LANGUAGE classes of the future might come with a physical workout. People learn a new language more easily when words are accompanied by movement.
Manuela Macedonia and Thomas Knösche at the Max Planck Institute for Human Cognitive and Brain Sciences in Leipzig, Germany, enrolled 20 volunteers on a six-day course to learn "Vimmi", an artificial language designed to make study results easier to interpret. Half of the material was taught using spoken and written instructions and exercises, while the other half was taught with body movements to accompany each word, which the students were asked to act out.
Students remembered significantly more of the words taught with movement, and used them more readily when creating new sentences (Mind, Brain and Education, DOI: 10.1111/j.1751-228X.2011.01129.x).
Whilst this may seem intuitive for words that have a physical counterpart, like "cut", the pair were surprised to find the trick also worked for abstract words like "rather" that have no obvious gestural equivalent.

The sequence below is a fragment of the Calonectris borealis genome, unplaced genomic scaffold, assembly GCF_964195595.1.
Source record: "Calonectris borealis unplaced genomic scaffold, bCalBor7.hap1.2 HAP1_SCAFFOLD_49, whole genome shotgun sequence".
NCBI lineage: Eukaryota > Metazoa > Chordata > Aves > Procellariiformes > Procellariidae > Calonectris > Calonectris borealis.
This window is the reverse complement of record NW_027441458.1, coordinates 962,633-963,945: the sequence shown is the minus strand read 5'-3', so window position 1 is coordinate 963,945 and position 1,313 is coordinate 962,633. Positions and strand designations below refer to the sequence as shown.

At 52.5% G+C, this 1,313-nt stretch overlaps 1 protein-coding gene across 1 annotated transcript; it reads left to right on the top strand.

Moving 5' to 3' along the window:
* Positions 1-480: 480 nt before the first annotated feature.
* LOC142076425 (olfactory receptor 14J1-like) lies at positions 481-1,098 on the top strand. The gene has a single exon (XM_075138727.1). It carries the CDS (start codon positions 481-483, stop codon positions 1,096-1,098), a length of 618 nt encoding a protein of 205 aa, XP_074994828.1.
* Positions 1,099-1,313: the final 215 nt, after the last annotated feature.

Based on fMRI scans, the pair argue that enactment helps memory by creating a more complex representation of the word that makes it more easily retrieved. Unpublished results from tests in real language classes suggest that the method "could really speed up foreign language learning in schools", says Macedonia.
2012. "Learn language faster with gestures". New Scientist. Posted: January 3, 2012. Available online: http://www.newscientist.com/article/mg21228442.800-learn-language-faster-with-gestures.html